All right so there are a few things you should do before you even attempt to measure your roof up.

**Make sure you’re secure**– Before you start trying to take any sort of measurement it is critical that you find a ladder that is good repair, and make sure it is secure so there is no danger of you falling off on your way up to the roof. Once on the roof, it is critical that you are wearing shoes with proper traction such as work boots.

**Measure twice, order once**– One of the biggest mistakes people make when attempting to measure, well, anything really, is that they don’t measure carefully. This is especially important in the case of ordering roofing materials, where mis-measurement can greatly increase your costs.

**Calculate the square footage**– Once you’ve managed to measure the length and width of your roof without falling off, all that’s left to do before you can calculate the roofing square value you need is to determine the square footage of your roof. To do this simply multiply the length by the width, and voila, you’ve got the square footage of your roof!

**Calculate the roofing square to square feet value**– This is perhaps the simplest part of the process simple divide the square footage by 100, for example, if you had 1000 square feet of roofing needed, you would need one square of roofing’s worth of material.

## Which Shingle Is Right For You

Getting the color and shape of shingle you always wanted is a great way to express your individual personality and add real value.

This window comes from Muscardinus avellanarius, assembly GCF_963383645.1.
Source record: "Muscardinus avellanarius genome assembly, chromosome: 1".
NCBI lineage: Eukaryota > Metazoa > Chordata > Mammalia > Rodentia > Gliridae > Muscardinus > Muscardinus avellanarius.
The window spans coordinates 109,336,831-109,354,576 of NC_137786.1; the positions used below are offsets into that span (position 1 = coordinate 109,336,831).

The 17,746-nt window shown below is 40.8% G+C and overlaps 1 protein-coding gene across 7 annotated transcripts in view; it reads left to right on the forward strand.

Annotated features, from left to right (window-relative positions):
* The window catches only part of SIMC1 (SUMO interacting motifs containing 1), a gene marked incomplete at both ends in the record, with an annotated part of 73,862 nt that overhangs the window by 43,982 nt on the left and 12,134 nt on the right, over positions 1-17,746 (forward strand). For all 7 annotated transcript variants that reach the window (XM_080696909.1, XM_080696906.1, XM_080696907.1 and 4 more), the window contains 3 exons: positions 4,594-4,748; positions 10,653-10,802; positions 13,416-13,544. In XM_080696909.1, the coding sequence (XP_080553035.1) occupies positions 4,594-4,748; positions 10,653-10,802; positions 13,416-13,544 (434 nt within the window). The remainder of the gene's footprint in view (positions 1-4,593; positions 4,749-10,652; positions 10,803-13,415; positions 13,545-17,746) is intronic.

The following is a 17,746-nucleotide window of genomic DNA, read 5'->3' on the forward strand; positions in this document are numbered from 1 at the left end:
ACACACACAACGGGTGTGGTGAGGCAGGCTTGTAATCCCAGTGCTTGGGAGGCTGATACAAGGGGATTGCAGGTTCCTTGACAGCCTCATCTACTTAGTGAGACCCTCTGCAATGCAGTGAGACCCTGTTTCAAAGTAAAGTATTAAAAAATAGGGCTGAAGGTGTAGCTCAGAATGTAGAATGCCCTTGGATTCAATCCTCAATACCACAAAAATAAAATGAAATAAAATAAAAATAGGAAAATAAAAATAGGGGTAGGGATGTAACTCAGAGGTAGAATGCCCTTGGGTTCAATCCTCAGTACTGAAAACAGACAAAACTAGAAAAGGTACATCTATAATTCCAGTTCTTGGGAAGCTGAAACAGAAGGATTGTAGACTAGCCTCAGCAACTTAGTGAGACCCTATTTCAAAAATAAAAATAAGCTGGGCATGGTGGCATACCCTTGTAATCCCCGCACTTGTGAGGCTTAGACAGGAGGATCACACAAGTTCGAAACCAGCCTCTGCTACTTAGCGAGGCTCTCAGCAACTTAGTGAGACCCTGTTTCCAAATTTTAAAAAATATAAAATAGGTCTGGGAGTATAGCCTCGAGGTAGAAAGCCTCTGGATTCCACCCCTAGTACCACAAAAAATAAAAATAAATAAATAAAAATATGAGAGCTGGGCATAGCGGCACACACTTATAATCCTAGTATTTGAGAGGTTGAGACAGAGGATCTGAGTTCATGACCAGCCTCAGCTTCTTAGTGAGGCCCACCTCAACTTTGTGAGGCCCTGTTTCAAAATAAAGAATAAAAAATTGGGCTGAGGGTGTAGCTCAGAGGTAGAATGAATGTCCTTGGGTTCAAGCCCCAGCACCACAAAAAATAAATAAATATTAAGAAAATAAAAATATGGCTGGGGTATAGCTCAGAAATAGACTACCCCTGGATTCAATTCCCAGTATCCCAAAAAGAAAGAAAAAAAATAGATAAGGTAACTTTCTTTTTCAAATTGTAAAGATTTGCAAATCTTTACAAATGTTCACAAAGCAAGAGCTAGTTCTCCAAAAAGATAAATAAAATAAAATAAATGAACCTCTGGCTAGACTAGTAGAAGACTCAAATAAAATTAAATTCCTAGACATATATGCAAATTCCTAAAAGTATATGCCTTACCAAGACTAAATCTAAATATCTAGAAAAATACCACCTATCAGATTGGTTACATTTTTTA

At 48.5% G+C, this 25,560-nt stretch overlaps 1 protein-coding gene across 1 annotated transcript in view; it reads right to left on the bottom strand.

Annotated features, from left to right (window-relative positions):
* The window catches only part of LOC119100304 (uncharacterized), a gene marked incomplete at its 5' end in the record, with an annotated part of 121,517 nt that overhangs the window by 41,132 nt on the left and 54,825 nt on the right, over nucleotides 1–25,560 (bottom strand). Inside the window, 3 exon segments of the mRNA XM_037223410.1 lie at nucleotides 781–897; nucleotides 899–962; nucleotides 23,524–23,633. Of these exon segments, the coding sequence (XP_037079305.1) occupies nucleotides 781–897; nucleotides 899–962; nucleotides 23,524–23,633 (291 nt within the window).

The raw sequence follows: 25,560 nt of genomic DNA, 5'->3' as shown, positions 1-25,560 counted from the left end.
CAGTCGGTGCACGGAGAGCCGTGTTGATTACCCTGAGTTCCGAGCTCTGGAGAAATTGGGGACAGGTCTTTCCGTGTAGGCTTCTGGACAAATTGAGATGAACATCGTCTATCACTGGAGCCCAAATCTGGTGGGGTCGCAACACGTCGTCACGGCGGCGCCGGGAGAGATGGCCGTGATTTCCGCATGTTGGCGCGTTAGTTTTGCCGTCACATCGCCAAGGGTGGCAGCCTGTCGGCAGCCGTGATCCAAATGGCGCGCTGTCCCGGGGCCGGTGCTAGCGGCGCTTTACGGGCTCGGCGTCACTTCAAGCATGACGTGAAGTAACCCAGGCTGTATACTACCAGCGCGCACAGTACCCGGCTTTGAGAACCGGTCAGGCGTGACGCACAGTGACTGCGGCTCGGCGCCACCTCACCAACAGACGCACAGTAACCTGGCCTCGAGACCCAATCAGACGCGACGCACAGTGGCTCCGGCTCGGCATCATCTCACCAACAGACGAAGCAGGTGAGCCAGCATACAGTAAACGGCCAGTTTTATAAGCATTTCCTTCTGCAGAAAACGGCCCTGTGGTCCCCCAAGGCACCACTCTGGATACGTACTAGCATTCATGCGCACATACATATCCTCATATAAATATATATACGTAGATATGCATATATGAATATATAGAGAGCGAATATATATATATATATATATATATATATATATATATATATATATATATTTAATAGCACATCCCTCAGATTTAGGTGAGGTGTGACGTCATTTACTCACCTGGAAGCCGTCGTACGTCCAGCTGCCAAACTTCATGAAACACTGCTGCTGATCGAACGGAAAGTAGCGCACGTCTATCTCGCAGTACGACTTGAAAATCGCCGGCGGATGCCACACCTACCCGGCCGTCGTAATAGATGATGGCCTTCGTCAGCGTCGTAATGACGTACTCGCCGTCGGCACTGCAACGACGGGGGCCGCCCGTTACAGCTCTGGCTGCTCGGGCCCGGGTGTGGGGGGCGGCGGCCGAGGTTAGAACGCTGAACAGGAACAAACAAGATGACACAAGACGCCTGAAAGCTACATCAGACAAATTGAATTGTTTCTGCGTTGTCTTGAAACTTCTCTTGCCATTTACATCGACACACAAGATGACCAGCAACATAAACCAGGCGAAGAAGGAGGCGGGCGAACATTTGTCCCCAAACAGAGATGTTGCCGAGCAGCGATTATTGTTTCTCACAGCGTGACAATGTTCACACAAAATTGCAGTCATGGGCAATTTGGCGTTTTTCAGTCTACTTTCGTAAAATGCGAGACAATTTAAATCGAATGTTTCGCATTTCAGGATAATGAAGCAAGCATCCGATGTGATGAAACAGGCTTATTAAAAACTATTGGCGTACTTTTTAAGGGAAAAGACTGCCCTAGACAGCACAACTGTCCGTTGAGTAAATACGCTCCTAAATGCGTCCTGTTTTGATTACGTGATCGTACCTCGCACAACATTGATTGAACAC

Learn More## STEP 2: Measure and calculate the square footage of each plane

Walk up to the peak of the roof to get an idea of the layout and make sure to orient the overhead sketch in the notepad to your current position. This will help ensure that you’re labeling each plane accurately. Choose the first section of the roof to be measured and lay your measuring tape out along the length of the plane. Write down the first measurement in the corresponding location in your notepad, then lay the tape out along the width of the plane to find the corresponding measurement.

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If you are measuring from the peak of the roof (perpendicular to the peak), you will need to plant your feet on one side of the roof and feed the measuring tape down to the bottom edge. Measure from the edge to the exact peak and record the measurements.

If you are measuring along the peak (parallel with the peak), place the tape measure at the edge of the roof on one side of the peak and run it across to the other edge of the plane along the peak.

Repeat the process of measuring both the length and width of each roof plane, then climb down from the roof using the ladder (with a partner holding it steady). Use these measurements to calculate the square footage of each plane. Keep in mind that some roof planes may not be square or rectangular. Common alternatives are trapezoids and triangles. The formulas for calculating the surface area of rectangles, squares, trapezoids, and triangles are listed below.

**Area of a rectangle or square:** A = L x W Area = Length x Width Example: 20 feet x 10 feet = 200 square feet

**Area of a trapezoid:** A = [(B1 + B2) x H] / 2 Area = [(Top + Bottom) x Height] / 2 Example: [(5 feet + 10 feet) x 6 feet] / 2 = 45 square feet